- The Washington Times
Sunday, November 15, 2020

The Rev. Raphael Warnock sidestepped a question Sunday on whether he attended a 1995 speech at the church where he worked by Cuban strongman Fidel Castro, fueling a rising tide of criticism on the right.

The Democrat Warnock, who seeks to unseat Georgia Sen. Kelly Loeffler, stressed again that he was a youth pastor at the time and had no decision-making role when the Abyssinian Baptist Church in Harlem hosted Castro.


At the same time, Mr. Warnock avoided answering directly when CNN host Jake Tapper asked, “Did you attend the speech, and do you understand why there are so many people who view Castro as a murderous tyrant and not someone to be celebrated?”

“I’ll tell you what I understand: I understand why Kelly Loeffler is trying to change the subject,” Mr. Warnock said on CNN’s “State of the Union.” “I was a youth pastor. I had nothing to do with that program. I did not make any decisions regarding the program. I’ve never met the Cuban dictator and so I’m not connected to him.”

The issue has dogged Mr. Warnock during the campaign for one of two Georgia Senate run-off races scheduled for Jan. 5 that will determine control of the Senate.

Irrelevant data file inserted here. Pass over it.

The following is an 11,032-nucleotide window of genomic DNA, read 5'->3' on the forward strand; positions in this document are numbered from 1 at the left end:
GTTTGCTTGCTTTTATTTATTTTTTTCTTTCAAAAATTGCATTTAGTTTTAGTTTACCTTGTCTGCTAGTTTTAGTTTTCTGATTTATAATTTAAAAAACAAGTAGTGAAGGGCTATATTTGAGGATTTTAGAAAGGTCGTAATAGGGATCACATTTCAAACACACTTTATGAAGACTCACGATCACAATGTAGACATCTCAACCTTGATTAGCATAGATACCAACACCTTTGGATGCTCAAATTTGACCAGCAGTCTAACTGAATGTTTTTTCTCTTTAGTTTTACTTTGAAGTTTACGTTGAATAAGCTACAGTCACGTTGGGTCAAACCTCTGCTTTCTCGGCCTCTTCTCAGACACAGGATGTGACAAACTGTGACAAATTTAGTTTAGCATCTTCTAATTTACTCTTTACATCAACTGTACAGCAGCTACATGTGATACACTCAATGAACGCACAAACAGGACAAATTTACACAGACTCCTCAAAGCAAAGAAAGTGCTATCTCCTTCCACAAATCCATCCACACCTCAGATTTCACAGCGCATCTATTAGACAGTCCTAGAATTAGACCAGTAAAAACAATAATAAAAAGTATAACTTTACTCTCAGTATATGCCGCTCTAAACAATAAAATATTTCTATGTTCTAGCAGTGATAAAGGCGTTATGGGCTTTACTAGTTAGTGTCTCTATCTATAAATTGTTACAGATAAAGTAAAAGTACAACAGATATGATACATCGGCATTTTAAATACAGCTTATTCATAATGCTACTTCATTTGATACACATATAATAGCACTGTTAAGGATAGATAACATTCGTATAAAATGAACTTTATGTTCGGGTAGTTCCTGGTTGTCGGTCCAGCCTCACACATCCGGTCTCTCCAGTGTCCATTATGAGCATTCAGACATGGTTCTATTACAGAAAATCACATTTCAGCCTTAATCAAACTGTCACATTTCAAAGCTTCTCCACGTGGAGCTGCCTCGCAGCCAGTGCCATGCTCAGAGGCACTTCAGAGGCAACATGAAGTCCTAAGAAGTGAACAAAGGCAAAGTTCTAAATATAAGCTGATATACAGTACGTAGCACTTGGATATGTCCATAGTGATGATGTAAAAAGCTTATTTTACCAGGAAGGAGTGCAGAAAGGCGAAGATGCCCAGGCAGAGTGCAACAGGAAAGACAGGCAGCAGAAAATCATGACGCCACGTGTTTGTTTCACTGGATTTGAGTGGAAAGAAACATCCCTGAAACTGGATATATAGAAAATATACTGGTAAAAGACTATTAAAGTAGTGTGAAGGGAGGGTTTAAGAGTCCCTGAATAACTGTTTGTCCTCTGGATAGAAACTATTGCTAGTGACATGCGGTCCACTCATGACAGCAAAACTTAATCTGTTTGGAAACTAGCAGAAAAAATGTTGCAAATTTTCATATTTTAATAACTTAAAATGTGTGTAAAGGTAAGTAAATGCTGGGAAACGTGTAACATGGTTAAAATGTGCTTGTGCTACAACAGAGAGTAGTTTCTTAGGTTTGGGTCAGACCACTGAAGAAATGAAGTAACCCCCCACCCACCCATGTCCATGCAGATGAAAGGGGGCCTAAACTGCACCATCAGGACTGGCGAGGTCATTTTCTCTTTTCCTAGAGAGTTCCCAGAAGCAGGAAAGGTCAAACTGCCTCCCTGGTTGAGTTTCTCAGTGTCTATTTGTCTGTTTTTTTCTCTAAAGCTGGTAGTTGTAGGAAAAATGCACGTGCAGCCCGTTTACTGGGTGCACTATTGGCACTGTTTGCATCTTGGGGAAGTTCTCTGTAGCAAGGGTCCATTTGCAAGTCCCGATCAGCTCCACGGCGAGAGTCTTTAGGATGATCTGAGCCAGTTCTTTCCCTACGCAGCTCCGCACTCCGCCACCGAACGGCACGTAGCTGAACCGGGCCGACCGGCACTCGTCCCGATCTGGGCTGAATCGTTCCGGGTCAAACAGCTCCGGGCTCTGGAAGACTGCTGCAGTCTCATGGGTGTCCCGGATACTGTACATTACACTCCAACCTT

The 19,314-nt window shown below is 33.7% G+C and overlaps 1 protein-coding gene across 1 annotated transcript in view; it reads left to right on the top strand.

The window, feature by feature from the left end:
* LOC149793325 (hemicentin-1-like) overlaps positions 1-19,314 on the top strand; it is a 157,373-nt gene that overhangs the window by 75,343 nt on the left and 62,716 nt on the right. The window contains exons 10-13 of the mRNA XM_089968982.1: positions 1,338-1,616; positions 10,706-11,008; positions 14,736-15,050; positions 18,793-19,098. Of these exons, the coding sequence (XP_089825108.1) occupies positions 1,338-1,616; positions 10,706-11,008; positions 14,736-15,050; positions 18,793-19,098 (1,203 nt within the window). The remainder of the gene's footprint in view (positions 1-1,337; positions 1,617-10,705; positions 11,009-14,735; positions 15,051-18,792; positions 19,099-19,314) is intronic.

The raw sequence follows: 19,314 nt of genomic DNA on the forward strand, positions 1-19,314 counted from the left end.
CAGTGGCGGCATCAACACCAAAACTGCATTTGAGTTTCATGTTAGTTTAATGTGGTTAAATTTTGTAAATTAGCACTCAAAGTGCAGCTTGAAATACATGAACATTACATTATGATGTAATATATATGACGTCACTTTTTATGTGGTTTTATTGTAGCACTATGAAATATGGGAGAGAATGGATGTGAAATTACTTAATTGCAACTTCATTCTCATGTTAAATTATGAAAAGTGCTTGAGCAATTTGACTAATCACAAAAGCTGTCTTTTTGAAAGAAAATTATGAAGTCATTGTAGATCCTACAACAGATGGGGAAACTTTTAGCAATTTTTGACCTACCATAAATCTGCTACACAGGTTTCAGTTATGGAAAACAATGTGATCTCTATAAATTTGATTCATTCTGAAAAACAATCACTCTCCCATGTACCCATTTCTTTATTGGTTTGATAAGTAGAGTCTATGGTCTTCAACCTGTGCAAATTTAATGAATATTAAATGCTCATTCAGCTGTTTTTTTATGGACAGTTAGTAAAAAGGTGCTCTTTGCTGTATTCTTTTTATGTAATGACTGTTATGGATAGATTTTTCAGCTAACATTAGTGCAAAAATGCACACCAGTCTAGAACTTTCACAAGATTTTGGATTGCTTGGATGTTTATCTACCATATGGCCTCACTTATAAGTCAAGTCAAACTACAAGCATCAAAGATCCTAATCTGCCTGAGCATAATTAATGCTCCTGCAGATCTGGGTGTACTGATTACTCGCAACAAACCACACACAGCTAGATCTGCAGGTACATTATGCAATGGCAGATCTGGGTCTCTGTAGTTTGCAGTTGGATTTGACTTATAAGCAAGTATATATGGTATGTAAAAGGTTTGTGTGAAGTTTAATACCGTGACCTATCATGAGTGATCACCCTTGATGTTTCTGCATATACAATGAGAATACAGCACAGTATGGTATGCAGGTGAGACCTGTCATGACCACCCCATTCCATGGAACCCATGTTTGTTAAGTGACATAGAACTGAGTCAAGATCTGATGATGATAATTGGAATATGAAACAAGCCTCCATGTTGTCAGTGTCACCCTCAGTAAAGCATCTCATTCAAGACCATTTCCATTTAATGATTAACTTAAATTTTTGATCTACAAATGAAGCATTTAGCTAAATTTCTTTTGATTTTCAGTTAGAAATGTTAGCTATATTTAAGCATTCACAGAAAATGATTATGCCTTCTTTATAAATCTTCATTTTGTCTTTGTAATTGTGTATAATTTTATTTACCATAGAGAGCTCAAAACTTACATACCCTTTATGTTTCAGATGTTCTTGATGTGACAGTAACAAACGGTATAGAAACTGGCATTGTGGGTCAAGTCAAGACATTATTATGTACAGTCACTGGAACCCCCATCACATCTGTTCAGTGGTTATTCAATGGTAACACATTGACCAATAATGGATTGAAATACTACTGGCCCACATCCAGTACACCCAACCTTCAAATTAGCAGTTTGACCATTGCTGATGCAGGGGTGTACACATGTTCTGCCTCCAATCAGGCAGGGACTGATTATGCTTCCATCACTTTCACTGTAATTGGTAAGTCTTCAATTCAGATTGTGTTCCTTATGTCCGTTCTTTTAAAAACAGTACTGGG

The National Republican Senatorial Committee blasted Mr. Warnock‘s refusal to respond and posted online CSPAN video of a cheering crowd welcoming Castro at the 1995 event.

“Eeeks… Georgia Democrat Raphael Warnock won’t say if he attended the 1995 ‘lovefest’ for murderous dictator Fidel Castro,” tweeted NRSC spokesperson Nathan Brand. “Pressed by @jaketapper on @CNNSotu, Warnock refuses to say if he was at an event where the crowd chanted ‘Fidel! Fidel! Fidel!”

 

 

Pressed by Mr. Tapper on whether he understood why people would be “appalled” by those celebrating Castro, Mr. Warnock said that he did.

“Well, absolutely. And I never have,” Mr. Warnock said. “What I’m putting forward in this race is American values.”

 

 

Mr. Warnock, senior pastor at Ebenezer Baptist Church in Atlanta, has also faced mounting criticism for his anti-Israel statements, such as signing a 2019 letter comparing West Bank control to South African apartheid, as well as comments sympathetic to Marxism.

In a video clip posted Sunday by the NRSC, Mr. Warnock praised in a sermon Pope Francis for his 2013 remark on Marxism.

“I love this pope,” said Mr. Warnock from the pulpit. “He said, well, I’m not a Marxist, but I know a few Marxists, and they’re pretty good people.”

Mr. Warnock continued: “It’s so hard to discover and to hear an authentic vision and voice of authentic spirituality that gives voice to the least of these, and when it shows up, people describe it as some strange ideology, rather than the vision of that poor Palestinian prophet,” apparently referring to Jesus.

He issued a statement last week to Jewish Insider titled “I Stand With Israel,” denying the anti-Israel charge and accusing the Loeffler campaign of “misrepresenting my views for political gain.”

“Without reservation, you can count on me to stand with the Jewish community and Israel in the U.S. Senate,” Mr. Warnock said.


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